Geeked Out: Mourning Nintendo's Satoru Iwata
The CEO of Nintendo, Satoru Iwata, passed away a week and a half ago. With his time in the gaming industry, he left a lasting legacy.
Satoru Iwata died July 11. Iwata was the CEO of Nintendo, and was also responsible for many of the beloved franchises, including Earthbound and the Kirby games. With his passing, video game fans and the industry are paying their respects to a man key in guiding Nintendo from its rough patch during the GameCube years to the wild success of the Wii.
It's hard not to love and respect a man who at Game Developers Conference 2005 said, "On my business card, I am a corporate president. In my mind, I am a game developer. But in my heart, I am a gamer," during his keynote speech.
Nintendo has a special place in the hearts of many fans of video games around the world thanks to staple franchises like Mario and Zelda. Iwata started with the company back in 2000, but before that, he started at HAL Laboratory. He was instrumental in production of games like Balloon Fight for the Nintendo Entertainment System, Earthbound for Super Nintendo, and for helping bring Kirby into the Nintendo cast of characters.
Earthbound is a cult favorite when it comes to games that I grew up with. It was a role-playing game for the Super Nintendo that featured a kid named Ness and his friends who were tasked with defeating alien invaders (it was where the phrase "Say fuzzy pickles" was coined!). Aside from Earthbound, Iwata was also instrumental in Nintendo's development of Super Smash Bros., which is a Nintendo fighting game featuring playable characters that range the entirety of Nintendo's cast.
The efforts of Iwata have help shaped the games industry to its current position. He was responsible for Nintendo changing its model of competing, after failing with the GameCube, against other industry leaders like Sony and Microsoft. Instead, he followed the Blue Ocean Strategy for business of creating an uncontested space in a market. Instead of going after technological leaps in hardware, like PlayStation and Xbox, Nintendo pivoted and leaned on unique controllers, motion, and familiar franchises to differentiate from its competitors.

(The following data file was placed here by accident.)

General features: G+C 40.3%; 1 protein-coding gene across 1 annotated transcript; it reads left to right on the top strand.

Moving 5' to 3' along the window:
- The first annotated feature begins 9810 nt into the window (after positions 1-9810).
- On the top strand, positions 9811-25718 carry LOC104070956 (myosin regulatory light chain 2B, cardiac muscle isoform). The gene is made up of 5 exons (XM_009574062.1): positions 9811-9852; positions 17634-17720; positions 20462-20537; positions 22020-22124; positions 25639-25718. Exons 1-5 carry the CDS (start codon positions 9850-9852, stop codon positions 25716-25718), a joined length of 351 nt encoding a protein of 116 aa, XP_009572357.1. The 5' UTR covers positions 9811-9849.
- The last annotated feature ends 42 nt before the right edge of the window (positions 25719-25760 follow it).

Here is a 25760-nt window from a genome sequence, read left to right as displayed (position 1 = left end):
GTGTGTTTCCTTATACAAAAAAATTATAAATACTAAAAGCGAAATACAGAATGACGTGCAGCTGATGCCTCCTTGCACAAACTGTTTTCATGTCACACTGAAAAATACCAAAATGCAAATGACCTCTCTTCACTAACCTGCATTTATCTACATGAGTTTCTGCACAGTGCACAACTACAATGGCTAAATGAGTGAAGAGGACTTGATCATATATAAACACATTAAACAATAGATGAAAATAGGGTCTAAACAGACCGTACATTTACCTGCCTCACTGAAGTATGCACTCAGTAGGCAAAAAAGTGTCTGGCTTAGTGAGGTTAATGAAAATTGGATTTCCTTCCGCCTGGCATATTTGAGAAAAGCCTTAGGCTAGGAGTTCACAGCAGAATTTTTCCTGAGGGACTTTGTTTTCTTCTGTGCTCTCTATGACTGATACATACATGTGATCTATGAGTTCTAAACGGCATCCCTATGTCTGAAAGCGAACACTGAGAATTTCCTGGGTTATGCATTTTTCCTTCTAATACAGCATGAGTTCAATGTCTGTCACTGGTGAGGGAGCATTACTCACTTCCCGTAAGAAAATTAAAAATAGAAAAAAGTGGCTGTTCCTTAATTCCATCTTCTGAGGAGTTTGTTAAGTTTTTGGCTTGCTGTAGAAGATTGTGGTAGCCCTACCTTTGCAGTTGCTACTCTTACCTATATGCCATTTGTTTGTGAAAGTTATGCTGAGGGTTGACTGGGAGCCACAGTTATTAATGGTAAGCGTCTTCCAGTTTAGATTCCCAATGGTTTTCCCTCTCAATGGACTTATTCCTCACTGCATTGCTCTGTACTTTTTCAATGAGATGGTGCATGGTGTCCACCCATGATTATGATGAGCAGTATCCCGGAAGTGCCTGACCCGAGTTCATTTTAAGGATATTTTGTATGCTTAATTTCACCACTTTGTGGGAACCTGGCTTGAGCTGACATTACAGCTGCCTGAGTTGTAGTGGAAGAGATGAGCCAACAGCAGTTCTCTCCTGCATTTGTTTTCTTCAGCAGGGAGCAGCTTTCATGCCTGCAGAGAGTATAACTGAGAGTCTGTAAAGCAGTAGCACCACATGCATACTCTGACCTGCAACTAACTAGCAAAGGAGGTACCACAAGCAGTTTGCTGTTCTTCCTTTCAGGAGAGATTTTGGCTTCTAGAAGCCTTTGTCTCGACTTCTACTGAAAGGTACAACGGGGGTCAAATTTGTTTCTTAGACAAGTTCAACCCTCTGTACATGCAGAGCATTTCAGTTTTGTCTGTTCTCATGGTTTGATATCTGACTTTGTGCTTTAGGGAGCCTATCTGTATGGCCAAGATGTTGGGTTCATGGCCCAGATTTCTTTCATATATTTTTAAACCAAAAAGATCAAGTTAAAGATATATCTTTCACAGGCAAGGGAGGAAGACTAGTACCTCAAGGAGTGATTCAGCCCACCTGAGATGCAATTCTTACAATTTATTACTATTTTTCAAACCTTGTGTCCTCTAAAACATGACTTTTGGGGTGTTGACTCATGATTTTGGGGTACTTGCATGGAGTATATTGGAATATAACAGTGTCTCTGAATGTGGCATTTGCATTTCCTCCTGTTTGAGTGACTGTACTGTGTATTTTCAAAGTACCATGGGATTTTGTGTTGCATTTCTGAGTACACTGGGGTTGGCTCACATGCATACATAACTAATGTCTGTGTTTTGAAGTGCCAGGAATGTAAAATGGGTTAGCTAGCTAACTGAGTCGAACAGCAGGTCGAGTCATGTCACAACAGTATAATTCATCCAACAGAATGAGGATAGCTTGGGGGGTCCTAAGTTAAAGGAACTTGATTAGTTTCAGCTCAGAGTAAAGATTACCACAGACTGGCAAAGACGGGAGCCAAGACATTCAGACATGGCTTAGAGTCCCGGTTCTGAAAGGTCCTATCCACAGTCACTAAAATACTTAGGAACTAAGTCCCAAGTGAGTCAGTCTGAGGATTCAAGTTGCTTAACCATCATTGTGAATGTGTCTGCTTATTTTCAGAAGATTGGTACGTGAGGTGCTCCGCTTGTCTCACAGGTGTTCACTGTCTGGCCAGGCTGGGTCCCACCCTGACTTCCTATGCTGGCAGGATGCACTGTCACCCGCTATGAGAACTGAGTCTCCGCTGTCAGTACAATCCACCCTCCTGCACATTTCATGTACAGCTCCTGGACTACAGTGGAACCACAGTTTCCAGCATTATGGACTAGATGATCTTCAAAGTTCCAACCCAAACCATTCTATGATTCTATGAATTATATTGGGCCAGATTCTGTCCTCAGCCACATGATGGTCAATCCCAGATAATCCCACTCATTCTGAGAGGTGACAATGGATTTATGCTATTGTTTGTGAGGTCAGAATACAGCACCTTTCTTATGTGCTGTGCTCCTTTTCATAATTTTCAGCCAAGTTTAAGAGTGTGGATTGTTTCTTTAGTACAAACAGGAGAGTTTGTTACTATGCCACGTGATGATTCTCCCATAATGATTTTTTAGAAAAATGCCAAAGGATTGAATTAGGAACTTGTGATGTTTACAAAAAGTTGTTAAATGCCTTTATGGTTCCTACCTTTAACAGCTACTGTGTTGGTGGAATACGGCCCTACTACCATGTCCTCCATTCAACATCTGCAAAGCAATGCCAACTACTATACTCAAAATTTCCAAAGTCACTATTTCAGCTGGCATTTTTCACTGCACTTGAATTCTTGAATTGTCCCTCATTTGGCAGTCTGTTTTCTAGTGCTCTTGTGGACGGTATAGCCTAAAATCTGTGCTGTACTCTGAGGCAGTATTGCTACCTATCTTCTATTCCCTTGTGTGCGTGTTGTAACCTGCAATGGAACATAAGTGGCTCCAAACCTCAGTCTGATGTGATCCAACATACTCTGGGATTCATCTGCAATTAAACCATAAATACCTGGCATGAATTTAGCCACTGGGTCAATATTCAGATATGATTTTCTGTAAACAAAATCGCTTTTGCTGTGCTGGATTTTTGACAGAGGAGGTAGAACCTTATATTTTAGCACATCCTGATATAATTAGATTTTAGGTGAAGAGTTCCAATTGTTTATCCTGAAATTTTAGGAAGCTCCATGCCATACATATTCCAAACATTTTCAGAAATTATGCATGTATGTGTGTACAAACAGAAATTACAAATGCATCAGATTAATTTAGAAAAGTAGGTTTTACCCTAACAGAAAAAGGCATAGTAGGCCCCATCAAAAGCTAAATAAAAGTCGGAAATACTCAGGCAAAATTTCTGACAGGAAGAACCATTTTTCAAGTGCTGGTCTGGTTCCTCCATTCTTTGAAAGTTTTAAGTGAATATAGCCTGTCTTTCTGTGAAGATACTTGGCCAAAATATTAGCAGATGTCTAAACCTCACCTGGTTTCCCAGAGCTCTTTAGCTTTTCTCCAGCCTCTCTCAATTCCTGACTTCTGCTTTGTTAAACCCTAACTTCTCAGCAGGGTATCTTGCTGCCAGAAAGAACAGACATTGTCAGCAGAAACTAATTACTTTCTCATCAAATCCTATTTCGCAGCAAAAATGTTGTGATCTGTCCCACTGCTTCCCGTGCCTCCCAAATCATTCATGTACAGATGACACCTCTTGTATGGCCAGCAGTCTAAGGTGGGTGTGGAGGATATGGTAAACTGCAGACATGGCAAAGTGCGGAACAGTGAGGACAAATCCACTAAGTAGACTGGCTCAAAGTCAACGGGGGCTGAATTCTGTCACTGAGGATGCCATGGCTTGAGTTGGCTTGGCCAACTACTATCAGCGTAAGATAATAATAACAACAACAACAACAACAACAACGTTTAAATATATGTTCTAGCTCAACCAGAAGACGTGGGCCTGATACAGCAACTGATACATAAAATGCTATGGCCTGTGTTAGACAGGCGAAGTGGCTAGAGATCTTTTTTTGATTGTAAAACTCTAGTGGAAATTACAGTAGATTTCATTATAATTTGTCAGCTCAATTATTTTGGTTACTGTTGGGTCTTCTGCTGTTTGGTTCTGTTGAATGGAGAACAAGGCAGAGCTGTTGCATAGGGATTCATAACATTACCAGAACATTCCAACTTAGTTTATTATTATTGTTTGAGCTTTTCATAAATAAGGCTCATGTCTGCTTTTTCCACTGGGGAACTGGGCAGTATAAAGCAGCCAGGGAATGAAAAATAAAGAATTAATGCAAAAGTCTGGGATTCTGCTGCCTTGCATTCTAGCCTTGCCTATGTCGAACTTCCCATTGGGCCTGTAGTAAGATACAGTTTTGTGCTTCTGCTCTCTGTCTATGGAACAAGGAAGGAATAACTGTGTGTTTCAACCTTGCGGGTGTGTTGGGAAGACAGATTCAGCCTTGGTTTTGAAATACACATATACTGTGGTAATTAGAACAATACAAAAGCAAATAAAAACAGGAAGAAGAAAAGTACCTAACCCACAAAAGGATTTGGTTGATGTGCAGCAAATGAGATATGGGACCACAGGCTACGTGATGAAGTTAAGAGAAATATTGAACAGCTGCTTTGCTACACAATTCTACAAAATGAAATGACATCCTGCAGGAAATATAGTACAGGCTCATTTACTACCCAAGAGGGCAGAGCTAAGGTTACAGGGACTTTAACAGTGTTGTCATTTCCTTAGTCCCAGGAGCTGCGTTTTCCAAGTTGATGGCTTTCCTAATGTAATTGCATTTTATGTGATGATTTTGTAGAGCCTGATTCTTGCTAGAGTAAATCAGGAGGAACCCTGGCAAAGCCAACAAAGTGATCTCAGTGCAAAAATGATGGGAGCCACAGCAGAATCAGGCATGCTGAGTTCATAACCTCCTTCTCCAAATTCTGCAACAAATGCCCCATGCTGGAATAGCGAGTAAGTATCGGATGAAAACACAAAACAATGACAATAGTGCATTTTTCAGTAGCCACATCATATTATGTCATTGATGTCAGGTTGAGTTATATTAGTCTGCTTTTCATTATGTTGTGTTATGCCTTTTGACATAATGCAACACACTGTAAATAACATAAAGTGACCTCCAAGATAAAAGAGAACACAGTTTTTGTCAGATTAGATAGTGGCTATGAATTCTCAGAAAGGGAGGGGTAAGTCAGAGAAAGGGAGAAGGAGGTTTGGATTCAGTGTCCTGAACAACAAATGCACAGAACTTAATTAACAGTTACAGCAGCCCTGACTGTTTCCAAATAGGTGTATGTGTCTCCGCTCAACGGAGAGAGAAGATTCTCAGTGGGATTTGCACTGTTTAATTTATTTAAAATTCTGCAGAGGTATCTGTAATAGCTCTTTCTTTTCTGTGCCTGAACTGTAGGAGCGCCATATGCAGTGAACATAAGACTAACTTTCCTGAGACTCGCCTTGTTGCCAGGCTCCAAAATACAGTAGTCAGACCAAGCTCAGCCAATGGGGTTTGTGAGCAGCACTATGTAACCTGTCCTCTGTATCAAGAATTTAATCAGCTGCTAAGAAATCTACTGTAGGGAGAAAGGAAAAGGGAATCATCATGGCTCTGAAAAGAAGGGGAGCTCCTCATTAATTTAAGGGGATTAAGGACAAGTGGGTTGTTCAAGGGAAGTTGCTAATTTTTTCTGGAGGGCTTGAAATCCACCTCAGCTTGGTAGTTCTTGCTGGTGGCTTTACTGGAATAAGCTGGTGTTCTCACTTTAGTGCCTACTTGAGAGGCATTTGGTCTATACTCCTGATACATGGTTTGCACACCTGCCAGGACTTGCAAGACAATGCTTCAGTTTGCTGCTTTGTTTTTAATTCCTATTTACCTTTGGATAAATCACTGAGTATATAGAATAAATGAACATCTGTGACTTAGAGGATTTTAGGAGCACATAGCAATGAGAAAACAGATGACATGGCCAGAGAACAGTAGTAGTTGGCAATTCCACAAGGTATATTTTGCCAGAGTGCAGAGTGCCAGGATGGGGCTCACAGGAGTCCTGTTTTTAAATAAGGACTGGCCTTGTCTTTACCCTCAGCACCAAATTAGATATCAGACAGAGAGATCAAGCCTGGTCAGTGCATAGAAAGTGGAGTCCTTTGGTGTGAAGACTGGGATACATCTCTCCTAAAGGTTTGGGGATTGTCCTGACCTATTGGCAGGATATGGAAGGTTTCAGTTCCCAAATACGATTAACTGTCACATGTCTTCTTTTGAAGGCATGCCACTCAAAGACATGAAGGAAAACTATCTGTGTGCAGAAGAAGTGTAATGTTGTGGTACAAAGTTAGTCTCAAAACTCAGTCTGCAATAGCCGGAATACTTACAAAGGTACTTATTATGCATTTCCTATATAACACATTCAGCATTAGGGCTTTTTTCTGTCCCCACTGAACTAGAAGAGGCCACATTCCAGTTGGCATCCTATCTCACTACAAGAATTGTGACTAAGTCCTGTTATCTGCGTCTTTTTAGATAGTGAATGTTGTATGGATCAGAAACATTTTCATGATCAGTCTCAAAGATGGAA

Using the blue ocean strategy led Nintendo to what it is today, as Nintendo games exist on Nintendo hardware. The reason why it works is because Iwata pushed for novel devices like the Wiimote and touch screen on the DS, which allowed the company to design interesting mechanics with well-known franchises, like Mario and Pokemon. It was through this novelty that Nintendo saved its seat at the table when it comes to console manufacturers.
It is interesting to add that it was just a few months ago that Nintendo did make a partnership with a popular mobile gaming company to license IP like Mario and Pokemon for mobile phone games. Soon, there will be Mario games on your iPhone, and Iwata was part of that decision, much to the joy of many gamers.
It would be hard to think of a world where Mario wasn't the most recognized video game mascot around the world, because Iwata was key in ensuring Nintendo's strength.
With the news of his death, an outpour across social media and websites shared the triumphs of Iwata and celebrated his legacy. Video gaming is still a young industry, and many of the iconic figures who have shaped the childhood of myriad gamers haven't yet been laid to rest, so it was comforting to see the industry and fans alike rally to celebrate Iwata's legacy.
John Lindvay can be contacted at jLindvay@ErieReader.com, and you can follow him on Twitter @Fightstrife.
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